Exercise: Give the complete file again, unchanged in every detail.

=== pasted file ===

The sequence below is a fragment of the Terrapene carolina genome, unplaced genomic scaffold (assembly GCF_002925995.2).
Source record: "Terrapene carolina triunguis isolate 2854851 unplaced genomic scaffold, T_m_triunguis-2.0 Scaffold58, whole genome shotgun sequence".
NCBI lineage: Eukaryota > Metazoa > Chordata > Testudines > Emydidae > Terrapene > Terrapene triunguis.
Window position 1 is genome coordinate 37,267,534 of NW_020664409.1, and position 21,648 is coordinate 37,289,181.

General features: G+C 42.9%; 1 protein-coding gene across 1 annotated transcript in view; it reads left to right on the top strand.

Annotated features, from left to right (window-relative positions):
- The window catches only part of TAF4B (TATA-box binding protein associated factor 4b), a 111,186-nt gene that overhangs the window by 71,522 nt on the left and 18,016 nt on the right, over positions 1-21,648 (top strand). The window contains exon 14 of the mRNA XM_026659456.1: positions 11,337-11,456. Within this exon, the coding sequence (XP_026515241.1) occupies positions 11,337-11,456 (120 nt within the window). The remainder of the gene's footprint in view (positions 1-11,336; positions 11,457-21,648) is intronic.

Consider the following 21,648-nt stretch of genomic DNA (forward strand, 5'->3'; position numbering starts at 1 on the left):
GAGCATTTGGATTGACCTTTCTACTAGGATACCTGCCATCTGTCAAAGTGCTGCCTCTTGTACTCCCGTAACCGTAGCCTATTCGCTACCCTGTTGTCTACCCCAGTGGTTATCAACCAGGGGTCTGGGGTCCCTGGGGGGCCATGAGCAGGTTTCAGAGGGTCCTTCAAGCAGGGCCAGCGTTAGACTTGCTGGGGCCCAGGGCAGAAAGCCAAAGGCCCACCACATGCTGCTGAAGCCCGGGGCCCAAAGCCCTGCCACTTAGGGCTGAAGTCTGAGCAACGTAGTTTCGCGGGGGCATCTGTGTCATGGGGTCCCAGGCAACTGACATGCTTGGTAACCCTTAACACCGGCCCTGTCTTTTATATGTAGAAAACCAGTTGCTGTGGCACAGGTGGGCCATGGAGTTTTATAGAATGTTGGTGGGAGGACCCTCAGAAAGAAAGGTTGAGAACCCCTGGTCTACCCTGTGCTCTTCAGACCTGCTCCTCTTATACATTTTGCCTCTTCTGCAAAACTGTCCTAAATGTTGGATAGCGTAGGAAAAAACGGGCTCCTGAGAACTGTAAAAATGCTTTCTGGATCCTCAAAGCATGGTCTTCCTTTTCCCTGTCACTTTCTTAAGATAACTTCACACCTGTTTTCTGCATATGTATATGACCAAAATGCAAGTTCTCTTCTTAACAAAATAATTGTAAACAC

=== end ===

The sequence below is a fragment of the Terrapene carolina genome, unplaced genomic scaffold (assembly GCF_002925995.2).
Source record: "Terrapene carolina triunguis isolate 2854851 unplaced genomic scaffold, T_m_triunguis-2.0 Scaffold58, whole genome shotgun sequence".
NCBI lineage: Eukaryota > Metazoa > Chordata > Testudines > Emydidae > Terrapene > Terrapene triunguis.
Window position 1 is genome coordinate 37,267,534 of NW_020664409.1, and position 21,648 is coordinate 37,289,181.

General features: G+C 42.9%; 1 protein-coding gene across 1 annotated transcript in view; it reads left to right on the top strand.

Annotated features, from left to right (window-relative positions):
- The window catches only part of TAF4B (TATA-box binding protein associated factor 4b), a 111,186-nt gene that overhangs the window by 71,522 nt on the left and 18,016 nt on the right, over positions 1-21,648 (top strand). The window contains exon 14 of the mRNA XM_026659456.1: positions 11,337-11,456. Within this exon, the coding sequence (XP_026515241.1) occupies positions 11,337-11,456 (120 nt within the window). The remainder of the gene's footprint in view (positions 1-11,336; positions 11,457-21,648) is intronic.

Consider the following 21,648-nt stretch of genomic DNA (forward strand, 5'->3'; position numbering starts at 1 on the left):
GAGCATTTGGATTGACCTTTCTACTAGGATACCTGCCATCTGTCAAAGTGCTGCCTCTTGTACTCCCGTAACCGTAGCCTATTCGCTACCCTGTTGTCTACCCCAGTGGTTATCAACCAGGGGTCTGGGGTCCCTGGGGGGCCATGAGCAGGTTTCAGAGGGTCCTTCAAGCAGGGCCAGCGTTAGACTTGCTGGGGCCCAGGGCAGAAAGCCAAAGGCCCACCACATGCTGCTGAAGCCCGGGGCCCAAAGCCCTGCCACTTAGGGCTGAAGTCTGAGCAACGTAGTTTCGCGGGGGCATCTGTGTCATGGGGTCCCAGGCAACTGACATGCTTGGTAACCCTTAACACCGGCCCTGTCTTTTATATGTAGAAAACCAGTTGCTGTGGCACAGGTGGGCCATGGAGTTTTATAGAATGTTGGTGGGAGGACCCTCAGAAAGAAAGGTTGAGAACCCCTGGTCTACCCTGTGCTCTTCAGACCTGCTCCTCTTATACATTTTGCCTCTTCTGCAAAACTGTCCTAAATGTTGGATAGCGTAGGAAAAAACGGGCTCCTGAGAACTGTAAAAATGCTTTCTGGATCCTCAAAGCATGGTCTTCCTTTTCCCTGTCACTTTCTTAAGATAACTTCACACCTGTTTTCTGCATATGTATATGACCAAAATGCAAGTTCTCTTCTTAACAAAATAATTGTAAACAC